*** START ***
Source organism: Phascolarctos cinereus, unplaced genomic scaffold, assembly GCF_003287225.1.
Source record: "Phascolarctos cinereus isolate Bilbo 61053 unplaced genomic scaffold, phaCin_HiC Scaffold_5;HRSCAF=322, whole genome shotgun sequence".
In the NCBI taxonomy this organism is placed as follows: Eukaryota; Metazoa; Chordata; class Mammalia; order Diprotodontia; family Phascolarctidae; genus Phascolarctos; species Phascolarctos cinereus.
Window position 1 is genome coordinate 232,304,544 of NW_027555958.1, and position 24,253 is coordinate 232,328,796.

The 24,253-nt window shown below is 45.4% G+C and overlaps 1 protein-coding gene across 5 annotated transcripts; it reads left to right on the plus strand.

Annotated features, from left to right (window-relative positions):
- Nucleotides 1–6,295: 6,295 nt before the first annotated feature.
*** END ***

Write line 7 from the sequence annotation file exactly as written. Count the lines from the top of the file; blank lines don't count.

- Nucleotides 1–6,295: 6,295 nt before the first annotated feature.